Sigmund Freud - Moses and Monotheism-Vintage (1955).pdf - 00 64560 co co OSMANIA UNIVERSITY LIBRARY ^2 f8W Accession Author Ms'VLjf.J < This book should

Sigmund Freud - Moses and Monotheism-Vintage (1955).pdf -...

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00 64560 co co
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OSMANIA UNIVERSITY LIBRARY ^2- f8W\ Accession Author Ms&'VLjf .J ._ -. .. , * ' <** This book should be returned on or before the date last marked below,
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MOSES AND MONOTHEISM
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MOSES AND MONOTHEISM SIGMUND FREUD TRANSLATED FROM THE GERMAN BY KATHERINE JONES PUBLISHED BY THE HOGARTH PRESS AND THE INSTITUTE OF PSYCHO-ANALYSIS '939
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First published 1 939 PRINTED IN GREAT BRITAIN BY THE GARDEN CITY PRESS LIMITED AT LETGHWORTH, HERTFORDSHIRE
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TRANSLATOR'S NOTE PARTS I and II of this book were published in German in Imago in 1937; Part III has not previously appeared in print. I am indebted to Mr. James Strachey and Mr. Wilfred Trotter for kindly reading through this translation and for making a number of valuable suggestions. I have also had the advantage of consulting the author on some doubtful points. K.J: '
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CONTENTS PART I PAGE MOSES AN EGYPTIAN - - - - n PART II IF MOSES WAS AN EGYPTIAN 29 PART III MOSES, HIS PEOPLE AND MONOTHEISTIC RELIGION 89 PREFATORY NOTES 89 SECTION I: 1. The Historical Premisses 95 2. Latency Period and Tradition - 107 3. The Analogy - - - 116 4. Application - - - 129 5. Difficulties - - - - 148
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8 CONTENTS PAGE SECTION II: 1. Summary - - - - - 163 2. The People of Israel - - 166 3. The Great Man - - - 169 4. The Progress in Spirituality - 176 5 . Renunciation versus Gratification 182 6. The Truth in Religion - 193 7. The Return of the Repressed - 197 8. The Historical Truth - - - 201 9. The Historical Development - 207 GLOSSARY 217 INDEX - - - 219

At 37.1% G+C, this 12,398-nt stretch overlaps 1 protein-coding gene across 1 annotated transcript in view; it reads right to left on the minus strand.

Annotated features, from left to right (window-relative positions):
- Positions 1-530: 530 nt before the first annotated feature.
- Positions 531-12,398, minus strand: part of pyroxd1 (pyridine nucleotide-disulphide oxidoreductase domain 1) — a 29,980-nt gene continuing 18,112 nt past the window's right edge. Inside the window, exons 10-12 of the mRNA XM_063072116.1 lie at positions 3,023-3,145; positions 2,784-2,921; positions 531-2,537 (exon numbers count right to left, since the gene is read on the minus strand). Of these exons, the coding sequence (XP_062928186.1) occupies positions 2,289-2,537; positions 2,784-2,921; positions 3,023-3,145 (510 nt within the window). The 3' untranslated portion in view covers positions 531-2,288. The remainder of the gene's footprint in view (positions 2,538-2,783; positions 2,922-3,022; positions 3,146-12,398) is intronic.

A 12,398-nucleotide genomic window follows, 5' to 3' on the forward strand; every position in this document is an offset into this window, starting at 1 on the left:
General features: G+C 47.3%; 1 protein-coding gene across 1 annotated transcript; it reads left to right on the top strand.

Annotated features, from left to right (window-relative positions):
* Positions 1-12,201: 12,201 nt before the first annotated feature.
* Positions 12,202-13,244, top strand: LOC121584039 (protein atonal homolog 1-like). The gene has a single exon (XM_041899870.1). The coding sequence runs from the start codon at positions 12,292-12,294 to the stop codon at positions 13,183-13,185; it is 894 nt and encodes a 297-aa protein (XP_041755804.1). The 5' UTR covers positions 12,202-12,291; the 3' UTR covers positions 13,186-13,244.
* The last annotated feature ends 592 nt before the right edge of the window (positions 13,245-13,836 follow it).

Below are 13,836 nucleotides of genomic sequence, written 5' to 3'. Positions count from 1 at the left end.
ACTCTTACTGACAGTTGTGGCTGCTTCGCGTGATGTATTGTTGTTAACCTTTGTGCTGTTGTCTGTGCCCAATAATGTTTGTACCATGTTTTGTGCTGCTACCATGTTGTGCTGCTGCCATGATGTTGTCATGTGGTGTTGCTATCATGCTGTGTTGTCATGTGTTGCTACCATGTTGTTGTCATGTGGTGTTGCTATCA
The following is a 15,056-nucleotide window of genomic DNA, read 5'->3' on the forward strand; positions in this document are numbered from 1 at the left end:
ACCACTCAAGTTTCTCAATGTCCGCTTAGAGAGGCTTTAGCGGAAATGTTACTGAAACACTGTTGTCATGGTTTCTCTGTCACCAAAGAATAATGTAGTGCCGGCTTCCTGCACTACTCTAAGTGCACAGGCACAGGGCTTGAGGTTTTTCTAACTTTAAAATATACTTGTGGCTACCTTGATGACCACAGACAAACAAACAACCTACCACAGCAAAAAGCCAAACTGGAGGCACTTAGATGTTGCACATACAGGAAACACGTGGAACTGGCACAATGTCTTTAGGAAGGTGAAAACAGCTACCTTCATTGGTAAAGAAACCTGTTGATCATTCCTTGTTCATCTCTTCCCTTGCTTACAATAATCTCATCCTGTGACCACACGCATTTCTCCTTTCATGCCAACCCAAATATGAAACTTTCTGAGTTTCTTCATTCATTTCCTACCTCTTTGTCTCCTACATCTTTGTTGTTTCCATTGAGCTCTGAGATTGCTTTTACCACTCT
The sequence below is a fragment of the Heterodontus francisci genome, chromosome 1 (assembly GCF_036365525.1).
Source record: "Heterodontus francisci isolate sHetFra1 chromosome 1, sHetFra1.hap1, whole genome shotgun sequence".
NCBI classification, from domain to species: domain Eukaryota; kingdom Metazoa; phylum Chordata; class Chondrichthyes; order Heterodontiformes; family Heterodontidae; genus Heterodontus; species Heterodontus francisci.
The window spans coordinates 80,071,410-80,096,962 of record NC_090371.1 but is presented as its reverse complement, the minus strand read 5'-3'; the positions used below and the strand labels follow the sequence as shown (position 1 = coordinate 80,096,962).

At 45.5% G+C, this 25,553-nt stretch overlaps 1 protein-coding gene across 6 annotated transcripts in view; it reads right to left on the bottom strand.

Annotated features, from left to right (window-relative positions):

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PART I MOSES AN EGYPTIAN
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Part I MOSES AN EGYPTIAN To deny a people the man whom it praises as the greatest of its sons is not a deed to be under- taken light-heartedly especially by one belong- ing to that people. No consideration, however, will move rne to set aside truth in favour of supposed national interests. Moreover, the elucidation of the mere facts of the problem may be expected to deepen our insight into the situation with which they are concerned. The man Moses, the liberator of his people, who gave them their religion and their laws, belonged to an age so remote that the preliminary question arises whether he was an historical person or a legendary figure. If he lived, his time was the thirteenth or fourteenth century B.C.; we have no word of him but from the Holy Books and the written traditions of the Jews. Although the decision lacks final historical certainty, the great majority of historians have expressed the opinion that Moses did live and that the exodus from Egypt, led by him, did in fact take place.
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12 MOSES AND MONOTHEISM It has been maintained with good reason that the later history of Israel could not be understood if this were not admitted. Science to-day has become much more cautious and deals much more leniently with tradition than it did in the early days of historical investigation. What first attracts our interest in the person of Moses is his name, which is written Mosche in Hebrew.
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